20. A method of increasing plant growth or yield comprising producing a plasma-catalytic enhanced water according to claim 15, and delivering the plasma-catalytic enhanced water to one or more plants.
21. The water processing system of claim 1, wherein the system is provided in the form a mobile unit that further comprises a water pressure regulator to regulate the flow of water from the pump, an air pressure regulator to regulate the flow of gas to the plasma discharge reactor, one or more fans to circulate air within the system to cool the mechanical and electronic components, and a central power distribution unit configured to receive and distribute power to the various components of the system from a common location.
CROSS-REFERENCE TO RELATED APPLICATION
 The present application claims priority to U.S. Provisional Application 62/063,191 filed on Oct. 13, 2014, the entire contents of which are incorporated herein by reference in its entirety.
FIELD OF THE INVENTION
 The present invention is directed to a plasma discharge reactor, and specifically, a plasma discharge reactor designed to provide plasma-catalytic enhanced water that is useful for increasing plant growth and yield.
 With increasing populations and decreased crop acreage, providing adequate resources, particularly food, is becoming not only an economic issue, but a moral issue as well. One way to address this issue is by increasing the efficiency of farmlands through increased plant growth and yield. Innovative solutions are needed to address this challenge.
 A number of variables affect plant development and growth. One factor, which plays a particularly important role, is water chemical composition. More specifically, water pH and nutrient content, play a crucial role in plant development and growth. Today, soil pH and nutrient content are controlled through the addition of various fertilizers that contain necessary buffers and nutrients. These fertilizers, however, suffer from drawbacks such as slow and unbalanced nutrient delivery, untidy application, and undesired runoff.
 Thus, there is a need for improved methods and technologies for the production and delivery of chemically enhanced water to improve crop growth and yield.
SUMMARY OF THE INVENTION
 It is an aspect of the present invention to provide a water processing system comprising
 a plasma power supply configured to initiate the plasma and regulate the plasma discharge current,
 a plasma discharge reactor connected to the plasma power supply and configured to generate the plasma discharge,
 a water source containing water,
 a pump connected to the water source and configured to deliver the water to a nozzle, the nozzle configured to spray water into the plasma discharge,
 a gas source containing a gas comprising oxygen and nitrogen,
 a compressor connected to the gas source and configured to deliver the gas for the plasma discharge, and
 a plasma-catalytic enhanced water collector configured to collect the water after the water has passed through the plasma discharge, wherein the water in the plasma-catalytic enhanced water collector contains a greater concentration of nitrate than the water in the water source.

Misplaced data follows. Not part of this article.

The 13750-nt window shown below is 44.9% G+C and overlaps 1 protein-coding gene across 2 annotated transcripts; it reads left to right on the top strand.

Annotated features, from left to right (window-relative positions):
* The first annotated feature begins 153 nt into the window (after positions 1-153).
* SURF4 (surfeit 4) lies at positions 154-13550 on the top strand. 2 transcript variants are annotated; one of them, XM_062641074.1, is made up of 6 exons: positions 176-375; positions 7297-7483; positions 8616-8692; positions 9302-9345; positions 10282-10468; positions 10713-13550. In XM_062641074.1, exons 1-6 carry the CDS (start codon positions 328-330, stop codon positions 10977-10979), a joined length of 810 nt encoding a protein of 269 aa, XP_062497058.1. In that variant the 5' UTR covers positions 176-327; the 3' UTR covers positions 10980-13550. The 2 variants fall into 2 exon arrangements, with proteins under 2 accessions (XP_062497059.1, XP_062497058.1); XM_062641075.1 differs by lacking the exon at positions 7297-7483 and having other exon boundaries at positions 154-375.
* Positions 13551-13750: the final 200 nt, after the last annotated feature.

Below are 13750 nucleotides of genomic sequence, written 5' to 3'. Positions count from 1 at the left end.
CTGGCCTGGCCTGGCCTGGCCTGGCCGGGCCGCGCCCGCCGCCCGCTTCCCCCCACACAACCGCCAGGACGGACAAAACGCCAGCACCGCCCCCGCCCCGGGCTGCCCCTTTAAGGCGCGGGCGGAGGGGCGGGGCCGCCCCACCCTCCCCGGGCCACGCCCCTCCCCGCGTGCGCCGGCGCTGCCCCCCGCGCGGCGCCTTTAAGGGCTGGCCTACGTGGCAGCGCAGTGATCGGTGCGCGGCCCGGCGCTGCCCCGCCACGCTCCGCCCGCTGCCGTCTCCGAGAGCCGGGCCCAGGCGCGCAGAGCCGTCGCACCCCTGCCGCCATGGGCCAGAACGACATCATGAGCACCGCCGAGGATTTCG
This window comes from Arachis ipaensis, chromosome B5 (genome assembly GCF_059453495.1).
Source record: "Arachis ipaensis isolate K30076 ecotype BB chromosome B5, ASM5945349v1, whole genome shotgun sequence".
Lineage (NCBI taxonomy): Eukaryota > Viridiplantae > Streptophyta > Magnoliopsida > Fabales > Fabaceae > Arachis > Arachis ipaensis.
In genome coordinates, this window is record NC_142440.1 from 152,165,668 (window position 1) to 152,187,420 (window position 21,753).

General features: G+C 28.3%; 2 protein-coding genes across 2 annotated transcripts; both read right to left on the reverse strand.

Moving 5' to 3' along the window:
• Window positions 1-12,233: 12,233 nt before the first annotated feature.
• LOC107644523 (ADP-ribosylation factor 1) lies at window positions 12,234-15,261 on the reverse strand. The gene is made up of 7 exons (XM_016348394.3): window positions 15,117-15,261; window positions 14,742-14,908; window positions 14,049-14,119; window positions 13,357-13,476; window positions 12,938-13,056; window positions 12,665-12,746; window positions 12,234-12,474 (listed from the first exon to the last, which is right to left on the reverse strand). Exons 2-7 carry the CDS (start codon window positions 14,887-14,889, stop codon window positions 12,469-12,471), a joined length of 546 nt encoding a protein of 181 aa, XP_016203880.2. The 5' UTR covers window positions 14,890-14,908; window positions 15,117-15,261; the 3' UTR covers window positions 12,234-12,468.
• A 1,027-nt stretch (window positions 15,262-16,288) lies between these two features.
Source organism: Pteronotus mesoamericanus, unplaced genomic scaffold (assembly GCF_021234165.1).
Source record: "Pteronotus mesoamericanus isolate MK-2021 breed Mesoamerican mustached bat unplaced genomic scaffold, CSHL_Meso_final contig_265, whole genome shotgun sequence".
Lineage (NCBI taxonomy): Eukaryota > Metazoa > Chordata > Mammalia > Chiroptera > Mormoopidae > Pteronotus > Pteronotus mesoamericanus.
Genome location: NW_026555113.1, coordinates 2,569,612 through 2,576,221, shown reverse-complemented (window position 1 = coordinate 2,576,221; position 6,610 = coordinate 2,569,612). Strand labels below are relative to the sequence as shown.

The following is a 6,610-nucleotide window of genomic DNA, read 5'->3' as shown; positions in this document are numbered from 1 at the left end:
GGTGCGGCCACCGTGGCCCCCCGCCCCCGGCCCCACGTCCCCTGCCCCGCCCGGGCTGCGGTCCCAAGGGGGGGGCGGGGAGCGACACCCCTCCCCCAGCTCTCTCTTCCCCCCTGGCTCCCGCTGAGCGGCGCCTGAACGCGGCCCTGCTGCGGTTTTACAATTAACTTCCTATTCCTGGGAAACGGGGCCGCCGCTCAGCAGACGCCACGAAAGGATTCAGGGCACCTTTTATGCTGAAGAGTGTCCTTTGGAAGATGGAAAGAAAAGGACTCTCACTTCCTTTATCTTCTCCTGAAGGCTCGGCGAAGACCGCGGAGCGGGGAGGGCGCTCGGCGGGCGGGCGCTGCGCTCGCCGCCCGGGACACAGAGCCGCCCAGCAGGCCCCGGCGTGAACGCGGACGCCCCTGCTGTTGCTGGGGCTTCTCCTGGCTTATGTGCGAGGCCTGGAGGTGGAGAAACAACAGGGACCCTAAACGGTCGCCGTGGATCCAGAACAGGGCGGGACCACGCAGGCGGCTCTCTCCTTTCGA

It is another aspect of the present invention to provide a method of making plasma-catalytic enhanced water comprising
 supplying a gas containing nitrogen and oxygen to a plasma discharge reactor to generate a plasma discharge,
 regulating the current of the plasma discharge with a plasma power supply, and
 delivering untreated water through a nozzle and the plasma discharge to form a plasma-catalytic enhanced water containing at least one of nitrate, nitrite, hydroxyl groups, hydrogen peroxide, ozone, and peroxynitrate.
 It is yet another aspect of the present invention to provide a method of increasing plant growth or yield comprising producing a plasma-catalytic enhanced water and delivering the plasma-catalytic enhanced water to one or more plants.
 These and other aspects of the Invention will be apparent from the detailed description below.
BRIEF DESCRIPTION OF THE FIGURES
 FIG. 1 is schematic diagram of a first embodiment of the present invention;
 FIG. 2 is a graph of the concentration of species, temperature, and nitrate concentration as a function of time over 5 hours with an Inset graph demonstrating the pH trends over the same period of the values provided in Table 1;
 FIG. 3 is a graph of pH and nitrate concentration as a function of specific energy input for water;
 FIG. 4 is a graph of pH and nitrate concentration as a function of specific energy input for air at a constant specific energy input for water;
 FIG. 5 is a graph of pH and nitrate concentration as a function of specific energy input for water at a constant specific energy input for air;
 FIG. 6 is a graph of pH and nitrate concentration at varying specific energy input for water at three values of specific energy input for air;
 FIG. 7 is a graph of voltage and current measurements for a low specific energy input, high air flow rate regime;
 FIG. 8 is a graph of voltage and current measurements for a high specific energy input, low air flow rate regime;
 FIG. 9 is a graph of a 100 micro second data set at low specific energy input and high air low rate;
 FIG. 10 is a schematic of a hybrid plasma discharge produced in another embodiment of the present invention;
 FIG. 11 is a top perspective view of a Mobile Plasma-catalytic Enhanced Water Production Unit according to yet another embodiment of the present invention;
 FIG. 12 is a photograph of the Mobile Plasma-catalytic Enhanced Water Production Unit of FIG. 11; and
 FIG. 13 is a photograph of several cannabis sativa grown using plasma-catalytic enhanced water (left) and tap water (right).
DETAILED DESCRIPTION OF THE INVENTION